Clearly, their conversation was deteriorating—and at a rapid pace. What darkness was he talking about? Was it merely a foul imagining that haunted this dream? Or was it something more? Tiberius tried opening his eyes again. As images rushed in on him, he looked just long enough to get another glimpse at the iron manacle, closed tightly above the flaming hand. Then he shut his eyes again, allowing the unfamiliar image to linger in his mind.
The Auratorch. It was the key.
“Don’t you think it strange?” he asked, pressing carefully. “I mean, how is it that a man’s hand can be surrounded by flame without burning? Does it not hurt?”
“No. Stop toying with me.” The other dreamer was trying to sound firm, to fill his voice with resolve, but Tiberius’s experienced ear picked up on the faint undertones of doubt. He pushed on, pressing his advantage. He was very deliberate about his next words, knowing that the dreamer’s reaction would reveal a great deal about him—even in the foggy daze of this fever dream.
“I’ve heard of such a thing before,” he said. “They say that some among the Flameborn can do such things.” He took a deep breath, sucking in air as though shocked by a sudden revelation. “Wait, you’re not one of them, are you? Born of the Flame?”
“No!” shouted the dreamer. “I’m not. I’m just a normal man. I didn’t want this. I didn’t ask for any of this! I’m just a storyteller!” There! Tiberius had already suspected that the woman from Ronnex was telling the truth. This merely confirmed it. The stranger had to be the storyteller she had spoken of. Somehow, he was implicated in the Prince’s death. In all likelihood, he had been one of the very last people to see Jayslen alive. Unfortunately, Tiberius still had no idea where in the real world this storyteller was sleeping, much less how he was going to get to him.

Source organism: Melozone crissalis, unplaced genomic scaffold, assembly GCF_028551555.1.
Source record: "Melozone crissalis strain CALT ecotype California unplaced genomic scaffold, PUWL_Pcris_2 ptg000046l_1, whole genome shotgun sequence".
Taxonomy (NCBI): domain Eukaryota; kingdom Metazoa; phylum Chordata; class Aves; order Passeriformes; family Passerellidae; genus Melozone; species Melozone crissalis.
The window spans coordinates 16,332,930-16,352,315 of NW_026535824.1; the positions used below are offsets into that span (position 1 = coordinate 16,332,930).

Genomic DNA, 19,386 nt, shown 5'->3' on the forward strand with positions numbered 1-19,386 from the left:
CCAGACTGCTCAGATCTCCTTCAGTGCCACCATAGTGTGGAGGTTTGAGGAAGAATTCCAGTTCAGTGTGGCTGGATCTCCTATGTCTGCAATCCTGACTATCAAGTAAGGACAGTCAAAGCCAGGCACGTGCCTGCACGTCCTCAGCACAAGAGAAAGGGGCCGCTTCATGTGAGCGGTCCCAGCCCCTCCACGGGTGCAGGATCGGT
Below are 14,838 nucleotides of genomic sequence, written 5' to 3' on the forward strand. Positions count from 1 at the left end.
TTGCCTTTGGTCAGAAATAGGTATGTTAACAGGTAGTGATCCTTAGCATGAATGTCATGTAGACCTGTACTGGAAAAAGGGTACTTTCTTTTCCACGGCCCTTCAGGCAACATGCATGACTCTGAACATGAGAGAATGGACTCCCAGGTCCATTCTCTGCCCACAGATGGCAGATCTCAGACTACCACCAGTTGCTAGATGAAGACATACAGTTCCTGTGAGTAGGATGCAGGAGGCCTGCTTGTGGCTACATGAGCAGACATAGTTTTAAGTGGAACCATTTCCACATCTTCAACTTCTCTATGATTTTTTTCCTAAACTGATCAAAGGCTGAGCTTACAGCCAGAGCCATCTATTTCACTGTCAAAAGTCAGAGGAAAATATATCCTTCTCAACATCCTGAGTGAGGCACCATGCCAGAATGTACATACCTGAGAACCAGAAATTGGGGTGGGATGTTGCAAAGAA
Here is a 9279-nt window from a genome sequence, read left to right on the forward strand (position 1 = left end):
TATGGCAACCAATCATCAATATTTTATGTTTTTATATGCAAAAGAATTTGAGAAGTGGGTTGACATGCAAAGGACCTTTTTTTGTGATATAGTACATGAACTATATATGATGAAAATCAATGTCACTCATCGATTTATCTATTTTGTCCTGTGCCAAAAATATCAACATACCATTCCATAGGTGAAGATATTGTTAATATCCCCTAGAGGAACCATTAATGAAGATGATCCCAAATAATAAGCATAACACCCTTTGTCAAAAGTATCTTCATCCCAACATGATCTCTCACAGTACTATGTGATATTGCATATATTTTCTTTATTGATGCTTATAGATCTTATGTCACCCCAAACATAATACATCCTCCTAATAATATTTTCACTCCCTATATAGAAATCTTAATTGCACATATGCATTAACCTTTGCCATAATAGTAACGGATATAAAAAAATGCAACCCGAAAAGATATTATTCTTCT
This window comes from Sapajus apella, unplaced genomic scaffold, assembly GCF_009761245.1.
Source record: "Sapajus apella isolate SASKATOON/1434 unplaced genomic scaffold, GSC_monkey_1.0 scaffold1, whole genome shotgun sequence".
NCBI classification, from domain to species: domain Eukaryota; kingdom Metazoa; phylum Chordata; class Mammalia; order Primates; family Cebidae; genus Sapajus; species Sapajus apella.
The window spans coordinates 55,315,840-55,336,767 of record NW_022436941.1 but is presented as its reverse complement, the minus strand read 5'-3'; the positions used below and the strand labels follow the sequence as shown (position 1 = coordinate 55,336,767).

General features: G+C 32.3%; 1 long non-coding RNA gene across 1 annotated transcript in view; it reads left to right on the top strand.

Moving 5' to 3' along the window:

He needed more information.
“That sounds like quite the life. I’d like to hear more about it. Do you travel from town to town?” When he received no response, he tried again. “When I was a boy, I always thought it would be so grand to live such a life. A minstrel for hire, without a care in the world. I’m sure you can see how such freedom would appeal to a stuffy old tutor like myself. Do you sing as well?”
Again, there was no response. Frustrated, Tiberius was about to try yet another approach when the world began to shift around him. For one terrible moment, he felt nothing. He heard nothing and smelled nothing. It was as though everything but his own consciousness had been blotted out existence. When it all came rushing back an instant later, he felt as though he was being thrown against the hard stone walls of Relen’ayar.
Bloody ashes, he swore to himself. You need to be more careful, old man. Dreams, he knew, were wild an unpredictable. They could change in heartbeat—especially when a new thought was introduced to the dreamer’s mind. He wondered where the nightmare had shifted him to, and what new horror the fevered mind would invent next.
When the spinning slowed, he found his answer. He was sitting on a sturdy wooden chair, leaning over a table with a flagon of beer between his hands. The drink must have been a projection of the storyteller’s mind. Tiberius much preferred the taste of strong wine and pushed the flagon away. Still, both it and the murmuring blend of various conversations told the sage that he was sitting in either a tavern or an inn. The strong, heavily nuanced voice that filled the entire room confirmed it.
The storyteller was practicing his craft.